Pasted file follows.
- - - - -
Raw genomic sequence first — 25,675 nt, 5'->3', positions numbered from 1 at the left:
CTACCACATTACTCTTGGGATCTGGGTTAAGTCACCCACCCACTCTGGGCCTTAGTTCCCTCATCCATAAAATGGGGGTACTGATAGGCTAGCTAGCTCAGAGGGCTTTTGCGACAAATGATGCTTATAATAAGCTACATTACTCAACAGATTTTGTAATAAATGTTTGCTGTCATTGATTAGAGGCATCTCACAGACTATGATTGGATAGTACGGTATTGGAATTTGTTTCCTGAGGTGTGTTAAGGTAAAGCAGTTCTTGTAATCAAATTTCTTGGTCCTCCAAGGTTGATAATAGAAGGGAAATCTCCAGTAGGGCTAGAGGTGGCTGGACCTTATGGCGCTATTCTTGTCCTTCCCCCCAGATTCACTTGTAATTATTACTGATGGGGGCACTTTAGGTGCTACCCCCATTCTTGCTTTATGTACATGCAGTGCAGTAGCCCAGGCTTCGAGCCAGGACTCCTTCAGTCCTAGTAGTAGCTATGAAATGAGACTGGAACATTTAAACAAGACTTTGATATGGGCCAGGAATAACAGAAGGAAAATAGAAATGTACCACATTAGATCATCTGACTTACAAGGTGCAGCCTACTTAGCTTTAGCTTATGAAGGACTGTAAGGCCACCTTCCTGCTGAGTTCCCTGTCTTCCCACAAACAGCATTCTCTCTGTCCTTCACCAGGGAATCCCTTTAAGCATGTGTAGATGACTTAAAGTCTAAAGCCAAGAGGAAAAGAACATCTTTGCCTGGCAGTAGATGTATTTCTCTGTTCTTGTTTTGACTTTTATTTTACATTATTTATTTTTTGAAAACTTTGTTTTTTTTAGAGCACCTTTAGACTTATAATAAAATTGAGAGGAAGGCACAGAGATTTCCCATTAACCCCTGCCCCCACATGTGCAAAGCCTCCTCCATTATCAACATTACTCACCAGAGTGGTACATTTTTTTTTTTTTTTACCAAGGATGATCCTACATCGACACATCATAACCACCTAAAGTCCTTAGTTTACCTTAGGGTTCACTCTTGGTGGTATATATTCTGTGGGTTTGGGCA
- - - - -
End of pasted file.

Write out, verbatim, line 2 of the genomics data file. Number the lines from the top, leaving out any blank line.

CTACCACATTACTCTTGGGATCTGGGTTAAGTCACCCACCCACTCTGGGCCTTAGTTCCCTCATCCATAAAATGGGGGTACTGATAGGCTAGCTAGCTCAGAGGGCTTTTGCGACAAATGATGCTTATAATAAGCTACATTACTCAACAGATTTTGTAATAAATGTTTGCTGTCATTGATTAGAGGCATCTCACAGACTATGATTGGATAGTACGGTATTGGAATTTGTTTCCTGAGGTGTGTTAAGGTAAAGCAGTTCTTGTAATCAAATTTCTTGGTCCTCCAAGGTTGATAATAGAAGGGAAATCTCCAGTAGGGCTAGAGGTGGCTGGACCTTATGGCGCTATTCTTGTCCTTCCCCCCAGATTCACTTGTAATTATTACTGATGGGGGCACTTTAGGTGCTACCCCCATTCTTGCTTTATGTACATGCAGTGCAGTAGCCCAGGCTTCGAGCCAGGACTCCTTCAGTCCTAGTAGTAGCTATGAAATGAGACTGGAACATTTAAACAAGACTTTGATATGGGCCAGGAATAACAGAAGGAAAATAGAAATGTACCACATTAGATCATCTGACTTACAAGGTGCAGCCTACTTAGCTTTAGCTTATGAAGGACTGTAAGGCCACCTTCCTGCTGAGTTCCCTGTCTTCCCACAAACAGCATTCTCTCTGTCCTTCACCAGGGAATCCCTTTAAGCATGTGTAGATGACTTAAAGTCTAAAGCCAAGAGGAAAAGAACATCTTTGCCTGGCAGTAGATGTATTTCTCTGTTCTTGTTTTGACTTTTATTTTACATTATTTATTTTTTGAAAACTTTGTTTTTTTTAGAGCACCTTTAGACTTATAATAAAATTGAGAGGAAGGCACAGAGATTTCCCATTAACCCCTGCCCCCACATGTGCAAAGCCTCCTCCATTATCAACATTACTCACCAGAGTGGTACATTTTTTTTTTTTTTTACCAAGGATGATCCTACATCGACACATCATAACCACCTAAAGTCCTTAGTTTACCTTAGGGTTCACTCTTGGTGGTATATATTCTGTGGGTTTGGGCA